But here we are. A Man of Steel sequel that gives the Dark Knight top billing and a subtitle that weakens the actual title. We’ve got two more years of this, so glad we’re getting the rough stuff out of the way. See you guys at the theatre in 2016.

The title to the new Batman / Superman has been revealed

I think my texts to Bryan from dcu cover my feelings:

The subtitle is as bad as The First Avenger. We get it. It’s setting up the next movie. Also, enough with the ‘V’ or the Versus. it’s Superman and Batman. They’re not enemies. 

Intersteller - full trailer

Oh man. This looks incredible. I. Can’t. Wait.


This article was first published in Empire Magazine Issue #2 (August 1989). A great/historic read about one of the most important superhero movies of all time.

A perfect morning read.

REVIEW: Star Wars: Turn To The Dark Side - Episode 3.1 

I wanted to to talk about Star Wars 3.1. At the time I’m writing this it’s still up on the internet  If you have any interest in watching an edit of the prequels, you should do so ASAP. [UPDATE: it’s been pulled] It’s worth mentioning that this cut is loosely based on Topher Grace’s cut of the film that has made the rounds among his friends, but this is not his cut. His film is 1:25 long and this one is 2:47. 

Since Attack of the Clones came out in 2002 I’ve been reading posts on message boards, and in some cases writing them myself, about the benefits of combining Star Wars movies. I thought then, and still think that you can tell the story of The Phantom Menace and Attack Of The Clones in one movie. (The Phantom Menace, for example, comes to a screeching halt in the middle and we’re shown 15 minutes of Nascar. The podrace is the very first thing I would remove if I were to retell that movie.)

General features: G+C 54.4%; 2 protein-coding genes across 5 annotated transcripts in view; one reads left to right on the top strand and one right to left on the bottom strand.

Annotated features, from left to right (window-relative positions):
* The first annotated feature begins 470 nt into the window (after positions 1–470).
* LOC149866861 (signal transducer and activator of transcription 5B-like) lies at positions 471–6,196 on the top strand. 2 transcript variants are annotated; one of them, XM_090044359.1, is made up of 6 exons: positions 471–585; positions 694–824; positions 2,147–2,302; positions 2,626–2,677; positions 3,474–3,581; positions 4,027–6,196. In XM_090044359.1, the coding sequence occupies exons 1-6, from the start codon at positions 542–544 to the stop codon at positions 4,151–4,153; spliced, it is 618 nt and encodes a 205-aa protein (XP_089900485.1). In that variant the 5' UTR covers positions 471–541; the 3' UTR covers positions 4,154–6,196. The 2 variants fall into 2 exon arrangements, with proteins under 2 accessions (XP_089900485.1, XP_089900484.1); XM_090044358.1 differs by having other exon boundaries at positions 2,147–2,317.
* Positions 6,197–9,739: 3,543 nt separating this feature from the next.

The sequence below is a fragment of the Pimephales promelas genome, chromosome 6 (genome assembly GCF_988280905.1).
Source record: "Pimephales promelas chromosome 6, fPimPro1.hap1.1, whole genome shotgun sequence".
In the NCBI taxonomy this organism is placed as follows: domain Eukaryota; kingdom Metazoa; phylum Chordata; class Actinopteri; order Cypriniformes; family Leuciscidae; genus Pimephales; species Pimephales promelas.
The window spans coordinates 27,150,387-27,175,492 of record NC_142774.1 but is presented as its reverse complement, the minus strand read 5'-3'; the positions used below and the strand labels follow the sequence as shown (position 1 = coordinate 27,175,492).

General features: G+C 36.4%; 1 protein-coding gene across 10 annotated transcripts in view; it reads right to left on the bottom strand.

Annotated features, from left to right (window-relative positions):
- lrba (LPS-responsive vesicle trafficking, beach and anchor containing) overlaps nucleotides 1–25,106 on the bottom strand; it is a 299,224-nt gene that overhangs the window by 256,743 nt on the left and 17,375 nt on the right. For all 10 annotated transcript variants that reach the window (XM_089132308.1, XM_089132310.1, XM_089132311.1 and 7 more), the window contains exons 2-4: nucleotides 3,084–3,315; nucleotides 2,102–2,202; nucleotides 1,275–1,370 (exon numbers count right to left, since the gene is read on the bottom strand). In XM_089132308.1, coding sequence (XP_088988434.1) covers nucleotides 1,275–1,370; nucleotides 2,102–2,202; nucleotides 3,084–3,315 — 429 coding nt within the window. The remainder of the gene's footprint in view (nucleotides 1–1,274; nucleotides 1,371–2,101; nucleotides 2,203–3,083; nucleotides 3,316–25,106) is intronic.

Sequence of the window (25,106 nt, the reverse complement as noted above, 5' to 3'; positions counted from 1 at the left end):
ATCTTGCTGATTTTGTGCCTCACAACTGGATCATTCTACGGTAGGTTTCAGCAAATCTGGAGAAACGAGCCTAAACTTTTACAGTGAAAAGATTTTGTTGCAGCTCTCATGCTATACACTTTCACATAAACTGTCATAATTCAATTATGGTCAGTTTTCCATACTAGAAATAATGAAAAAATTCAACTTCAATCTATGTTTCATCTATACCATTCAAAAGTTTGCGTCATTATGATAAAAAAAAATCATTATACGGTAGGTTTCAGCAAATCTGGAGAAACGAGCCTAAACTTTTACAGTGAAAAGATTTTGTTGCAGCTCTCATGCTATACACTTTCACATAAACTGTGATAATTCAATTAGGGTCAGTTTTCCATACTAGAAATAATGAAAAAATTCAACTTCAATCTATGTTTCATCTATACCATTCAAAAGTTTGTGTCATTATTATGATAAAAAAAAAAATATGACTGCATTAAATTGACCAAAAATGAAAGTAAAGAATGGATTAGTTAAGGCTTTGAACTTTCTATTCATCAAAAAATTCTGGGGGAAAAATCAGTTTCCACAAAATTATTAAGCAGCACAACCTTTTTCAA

While I think you can tell the story in one film, what I don’t think you can do, is take the existing footage and combine it to make one complete film. That point was proven as I watched Turn To The Dark Side.

After a pan down from the stars this edit launches right into the final lightsaber duel at the end of The Phantom Menace. It completely removes the rest of the battle, as if this fight is happening on its own. It’s an ok opening that suggests we’re going to be thrown into a lot of action… unfortunately that isn’t really the case.

That fight scene is the most of Menace that we see. While I know people love to hate on The Phantom Menace there are some useable bits that make the latter part of the film make more sense. The editor tried (and mostly succeeds) in covering the events of The Phantom Menace in the opening crawl.


One interesting plot point he changed was that someone was out killing the leaders of star systems. It’s a perfectly fine reason to dispatch two Jedi and allows the film to jump into that duel. Unfortunately without knowing who these two people are, or what they’re doing, there is no weight to Qui-Gon Jinn’s death.

Why should we care about either of these characters during this fight? A lightsaber duel is different than other kinds of fighting in Star Wars. They are made more important as the weight of the story presses down on them. A lightsaber duel effects the characters in ways that a gunfight wouldn’t because the adversaries are so much closer. Luke gets extremely emotional during both fights with Darth Vader. First because he thinks he murdered his father, than because he threatened his sister. It’s never about the fate of the galaxy, Opening on this duel makes it meaningless.


After the duel Obi-Wan Kenobi is granted Anakin as his apprentice and we fast forward 10 years (with an ugly “Ten years later” text on screen… more on that later) and we learn that Padme is still concerned about who is out to kill her. Are we to believe that she’s been hunted for 10 years and no one has done anything about it? That the galaxy has been “on the brink of civil war” for that long?